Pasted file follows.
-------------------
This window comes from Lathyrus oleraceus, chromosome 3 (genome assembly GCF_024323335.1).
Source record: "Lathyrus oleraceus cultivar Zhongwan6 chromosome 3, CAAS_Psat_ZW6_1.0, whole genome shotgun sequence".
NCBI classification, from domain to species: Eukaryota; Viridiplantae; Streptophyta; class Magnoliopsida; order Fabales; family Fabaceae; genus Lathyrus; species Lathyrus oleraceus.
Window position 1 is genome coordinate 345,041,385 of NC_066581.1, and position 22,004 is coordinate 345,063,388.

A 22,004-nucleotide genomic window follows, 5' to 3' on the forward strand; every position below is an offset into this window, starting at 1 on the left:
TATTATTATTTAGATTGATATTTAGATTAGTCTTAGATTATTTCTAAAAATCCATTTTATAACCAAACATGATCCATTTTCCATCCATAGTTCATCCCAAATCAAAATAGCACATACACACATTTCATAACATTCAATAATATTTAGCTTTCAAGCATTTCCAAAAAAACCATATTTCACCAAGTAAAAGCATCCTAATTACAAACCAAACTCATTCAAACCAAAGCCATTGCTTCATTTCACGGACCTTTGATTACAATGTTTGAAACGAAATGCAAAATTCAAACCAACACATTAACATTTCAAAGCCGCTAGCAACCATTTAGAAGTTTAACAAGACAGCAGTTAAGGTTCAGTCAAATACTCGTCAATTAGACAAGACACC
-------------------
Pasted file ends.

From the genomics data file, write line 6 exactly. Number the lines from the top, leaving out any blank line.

TATTATTATTTAGATTGATATTTAGATTAGTCTTAGATTATTTCTAAAAATCCATTTTATAACCAAACATGATCCATTTTCCATCCATAGTTCATCCCAAATCAAAATAGCACATACACACATTTCATAACATTCAATAATATTTAGCTTTCAAGCATTTCCAAAAAAACCATATTTCACCAAGTAAAAGCATCCTAATTACAAACCAAACTCATTCAAACCAAAGCCATTGCTTCATTTCACGGACCTTTGATTACAATGTTTGAAACGAAATGCAAAATTCAAACCAACACATTAACATTTCAAAGCCGCTAGCAACCATTTAGAAGTTTAACAAGACAGCAGTTAAGGTTCAGTCAAATACTCGTCAATTAGACAAGACACC